Maureen’s eyes narrowed, then her demeanor relaxed as Wee continued staring at her earnestly. “My mother told me it would look pretty,” she said.
Young Willie nodded. “Your mother was right,” he said amicably.
Her two partners hadn’t considered that anything could make their large leader look pretty but they knew better than to contradict whatever mush Wee Coyle was serving. As if they were going to say, “He’s lying Maureen, the ribbon makes you look ridiculous!”
Maureen dipped her head demurely, never before having received a compliment on her appearance from those not close around her, like family members and the like.
Realizing that his younger brother’s line of baloney would be short-lived, Frank took Wee’s elbow and moved around the threesome. “Yah, you look great Maureen,” he said. “But we’ve got to get home in a hurry or we’ll get in trouble. Nice seeing you.”
Still paralyzed from Wee’s compliments, Maureen and her pals let the Coyle brothers pass by.
Immediately, they began to sprint up Madison Street. “Thanks for the candy,” Maureen yelled after them.
Wee raised the brown bag over his head and called back. “You’re welcome, Maureen, see you later.”
In 1897 Seattle’s population had grown to 65,000, including movers and shakers like Joshua Green (Mosquito Fleet); bank owner, Jacob Furth, president of Seattle National Bank; James Lowman, the owner of the city’s leading stationery store; Eugene Semple, former territorial governor; and John McDougall of the department store McDougall and Southwick, all building large, homes on First Hill.
However, unaware of their neighbors' financial standing, Wee and Frank would run past the impressive mansions each day with barely a blink. With nickels clutched in their fists, earned from a day of doing chores for their neighbor Mrs. Hamill or weeding Mrs. Langdon’s garden or running errands for Mrs. Ullman, the boys headed for a streetcar that would take them to the adventurous parts of the city. Taking the cable car down James Street, they could transfer to the First Avenue Line for a trip to the end of Pike Street where vendors gathered daily, forming the basis for the future Public Market. Here vendors sold exotic toys and knick knacks, and the boys could have lunch for 2 Cents at the fish monger’s shop. If they felt like taking a longer trip, they could continue part way up Queen Anne Hill and climb trees in Kinnear Park.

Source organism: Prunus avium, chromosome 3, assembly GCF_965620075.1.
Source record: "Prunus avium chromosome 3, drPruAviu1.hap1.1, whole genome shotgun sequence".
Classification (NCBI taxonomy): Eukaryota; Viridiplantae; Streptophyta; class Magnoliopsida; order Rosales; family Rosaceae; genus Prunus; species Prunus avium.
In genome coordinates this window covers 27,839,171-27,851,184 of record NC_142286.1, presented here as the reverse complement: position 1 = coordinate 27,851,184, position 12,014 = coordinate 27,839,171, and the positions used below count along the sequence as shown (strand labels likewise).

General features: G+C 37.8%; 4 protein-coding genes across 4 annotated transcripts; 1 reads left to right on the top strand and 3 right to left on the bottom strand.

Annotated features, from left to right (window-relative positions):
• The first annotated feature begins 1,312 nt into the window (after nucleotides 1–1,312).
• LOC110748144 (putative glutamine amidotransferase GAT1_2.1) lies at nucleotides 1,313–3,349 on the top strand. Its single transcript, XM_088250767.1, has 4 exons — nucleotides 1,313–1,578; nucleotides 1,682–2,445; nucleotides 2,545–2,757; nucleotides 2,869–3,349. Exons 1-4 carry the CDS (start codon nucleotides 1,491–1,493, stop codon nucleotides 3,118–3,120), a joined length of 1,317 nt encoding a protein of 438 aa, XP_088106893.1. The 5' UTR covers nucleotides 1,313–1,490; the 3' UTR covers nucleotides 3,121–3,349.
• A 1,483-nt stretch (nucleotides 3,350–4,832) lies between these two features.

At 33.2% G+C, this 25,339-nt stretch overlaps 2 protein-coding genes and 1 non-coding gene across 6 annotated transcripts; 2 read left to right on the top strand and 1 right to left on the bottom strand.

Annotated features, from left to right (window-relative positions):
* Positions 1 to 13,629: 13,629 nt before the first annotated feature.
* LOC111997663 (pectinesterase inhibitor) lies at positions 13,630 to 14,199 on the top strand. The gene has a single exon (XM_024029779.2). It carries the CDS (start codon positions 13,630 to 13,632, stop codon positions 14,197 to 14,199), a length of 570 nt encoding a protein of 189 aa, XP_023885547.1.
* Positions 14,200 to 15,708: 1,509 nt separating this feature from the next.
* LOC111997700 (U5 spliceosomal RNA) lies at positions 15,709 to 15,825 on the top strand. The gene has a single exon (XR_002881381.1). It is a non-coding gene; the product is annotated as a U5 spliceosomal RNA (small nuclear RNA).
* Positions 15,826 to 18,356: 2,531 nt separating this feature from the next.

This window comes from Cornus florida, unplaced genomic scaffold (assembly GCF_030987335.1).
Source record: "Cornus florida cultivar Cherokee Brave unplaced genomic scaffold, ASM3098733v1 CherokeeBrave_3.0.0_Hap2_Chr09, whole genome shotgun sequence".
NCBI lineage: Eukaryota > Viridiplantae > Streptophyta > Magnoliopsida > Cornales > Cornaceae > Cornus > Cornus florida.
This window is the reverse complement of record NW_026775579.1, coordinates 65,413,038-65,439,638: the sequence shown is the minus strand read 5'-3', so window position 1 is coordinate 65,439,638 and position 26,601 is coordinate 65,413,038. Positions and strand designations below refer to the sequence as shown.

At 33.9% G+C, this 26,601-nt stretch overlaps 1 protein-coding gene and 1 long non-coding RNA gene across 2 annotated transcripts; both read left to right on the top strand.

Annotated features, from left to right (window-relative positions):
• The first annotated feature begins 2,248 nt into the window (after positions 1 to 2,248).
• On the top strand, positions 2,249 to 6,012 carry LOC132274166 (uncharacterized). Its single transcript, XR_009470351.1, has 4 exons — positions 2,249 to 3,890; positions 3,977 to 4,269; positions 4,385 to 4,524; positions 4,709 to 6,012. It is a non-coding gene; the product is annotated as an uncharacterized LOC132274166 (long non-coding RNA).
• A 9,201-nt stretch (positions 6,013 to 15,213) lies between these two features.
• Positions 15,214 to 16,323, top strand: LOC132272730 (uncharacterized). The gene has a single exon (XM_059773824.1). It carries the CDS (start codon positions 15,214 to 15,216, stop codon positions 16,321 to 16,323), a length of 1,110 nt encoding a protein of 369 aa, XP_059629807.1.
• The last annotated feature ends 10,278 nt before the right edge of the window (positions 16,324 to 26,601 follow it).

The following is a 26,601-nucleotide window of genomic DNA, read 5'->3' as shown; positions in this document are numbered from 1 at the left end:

On other days they took The Broadway Line that went north from Mill Street (Yesler St.) and meandered through Capitol Hill to the west side of City Park (to be named Volunteer Park) and Lake View Cemetery. Sneaking under the fence and looking at all the tombstones could be as spooky as either of the boys wanted to play it. One day Frank snuck behind a large stone tombstone that read: MAYNARD and said in a long drawn out moan, “Willie, I think this place is haunted; I sure hope we don’t get stuck in here tonight.” Crouching low he continued crawling across the freshly cut grass. Glancing around the cemetery in the fading sun light, Willie suddenly realized his brother was nowhere around and, in spite of himself, he felt a shiver run down his back, his eyes widening. “Frank, stop it,” he said. “I know you’re around here. Come on, stop hiding.” Then gradually the moaning increased into a howl and Willie called, “Frank stop it; you’re scaring me!” Knowing it was time to end the charade, Frank popped up from behind another tombstone which read; HORTON and exclaimed. “Boo!” Willie jumped a foot, then stared at his older brother in relief. Smiling, he exclaimed, “You rat, I’m going to get you!” Frank laughed then took off running for the opening in the fence. Willie followed in hot pursuit but couldn’t catch him, for his brother was also swift afoot.
On special days the Coyle family would dress up and take the Yesler Line to Leschi Park, where they would listen to the band or look at the animals at the small menagerie that the cable car company had developed. Frank and Willie looked at the enormous Taylor sawmill to the south and told their father it looked like a fun place to work. William Coyle took a long look at the ramshackle structure then turned to his sons. “You don’t want to work there boys. I know a man who worked there and got his hand cut off.” The two brothers stared at each other and grimaced, immediately revising their career desires and expectant opportunities.